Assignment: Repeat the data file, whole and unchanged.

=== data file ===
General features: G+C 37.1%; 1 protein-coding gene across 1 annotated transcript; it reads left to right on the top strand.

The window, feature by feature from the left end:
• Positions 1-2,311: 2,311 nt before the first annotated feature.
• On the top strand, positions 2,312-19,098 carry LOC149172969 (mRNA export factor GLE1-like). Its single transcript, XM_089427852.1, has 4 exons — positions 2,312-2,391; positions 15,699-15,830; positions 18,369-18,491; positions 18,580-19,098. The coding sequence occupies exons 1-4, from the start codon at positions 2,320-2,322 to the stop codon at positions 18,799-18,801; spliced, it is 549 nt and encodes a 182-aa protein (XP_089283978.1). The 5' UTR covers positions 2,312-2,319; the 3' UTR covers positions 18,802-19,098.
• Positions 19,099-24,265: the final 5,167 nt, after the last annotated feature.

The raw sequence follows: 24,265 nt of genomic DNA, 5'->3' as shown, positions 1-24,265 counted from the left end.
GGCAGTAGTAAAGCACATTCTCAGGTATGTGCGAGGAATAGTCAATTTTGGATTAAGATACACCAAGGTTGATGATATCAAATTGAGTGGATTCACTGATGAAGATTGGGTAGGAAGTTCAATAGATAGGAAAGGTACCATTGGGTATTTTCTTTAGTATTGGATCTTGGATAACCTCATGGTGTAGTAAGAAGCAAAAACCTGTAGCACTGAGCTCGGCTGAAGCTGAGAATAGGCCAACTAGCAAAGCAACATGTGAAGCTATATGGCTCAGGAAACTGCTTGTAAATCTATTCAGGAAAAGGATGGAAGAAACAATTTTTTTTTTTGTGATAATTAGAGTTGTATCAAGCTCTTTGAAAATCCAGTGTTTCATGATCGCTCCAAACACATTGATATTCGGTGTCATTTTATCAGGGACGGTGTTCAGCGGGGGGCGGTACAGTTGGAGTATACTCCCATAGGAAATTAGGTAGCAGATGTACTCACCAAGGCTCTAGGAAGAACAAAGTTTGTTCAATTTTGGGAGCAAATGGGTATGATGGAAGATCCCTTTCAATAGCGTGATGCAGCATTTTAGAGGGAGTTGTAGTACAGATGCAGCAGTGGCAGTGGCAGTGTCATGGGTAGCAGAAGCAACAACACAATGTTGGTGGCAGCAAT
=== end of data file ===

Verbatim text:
General features: G+C 37.1%; 1 protein-coding gene across 1 annotated transcript; it reads left to right on the top strand.

The window, feature by feature from the left end:
• Positions 1-2,311: 2,311 nt before the first annotated feature.
• On the top strand, positions 2,312-19,098 carry LOC149172969 (mRNA export factor GLE1-like). Its single transcript, XM_089427852.1, has 4 exons — positions 2,312-2,391; positions 15,699-15,830; positions 18,369-18,491; positions 18,580-19,098. The coding sequence occupies exons 1-4, from the start codon at positions 2,320-2,322 to the stop codon at positions 18,799-18,801; spliced, it is 549 nt and encodes a 182-aa protein (XP_089283978.1). The 5' UTR covers positions 2,312-2,319; the 3' UTR covers positions 18,802-19,098.
• Positions 19,099-24,265: the final 5,167 nt, after the last annotated feature.

The raw sequence follows: 24,265 nt of genomic DNA, 5'->3' as shown, positions 1-24,265 counted from the left end.
GGCAGTAGTAAAGCACATTCTCAGGTATGTGCGAGGAATAGTCAATTTTGGATTAAGATACACCAAGGTTGATGATATCAAATTGAGTGGATTCACTGATGAAGATTGGGTAGGAAGTTCAATAGATAGGAAAGGTACCATTGGGTATTTTCTTTAGTATTGGATCTTGGATAACCTCATGGTGTAGTAAGAAGCAAAAACCTGTAGCACTGAGCTCGGCTGAAGCTGAGAATAGGCCAACTAGCAAAGCAACATGTGAAGCTATATGGCTCAGGAAACTGCTTGTAAATCTATTCAGGAAAAGGATGGAAGAAACAATTTTTTTTTTTGTGATAATTAGAGTTGTATCAAGCTCTTTGAAAATCCAGTGTTTCATGATCGCTCCAAACACATTGATATTCGGTGTCATTTTATCAGGGACGGTGTTCAGCGGGGGGCGGTACAGTTGGAGTATACTCCCATAGGAAATTAGGTAGCAGATGTACTCACCAAGGCTCTAGGAAGAACAAAGTTTGTTCAATTTTGGGAGCAAATGGGTATGATGGAAGATCCCTTTCAATAGCGTGATGCAGCATTTTAGAGGGAGTTGTAGTACAGATGCAGCAGTGGCAGTGGCAGTGTCATGGGTAGCAGAAGCAACAACACAATGTTGGTGGCAGCAAT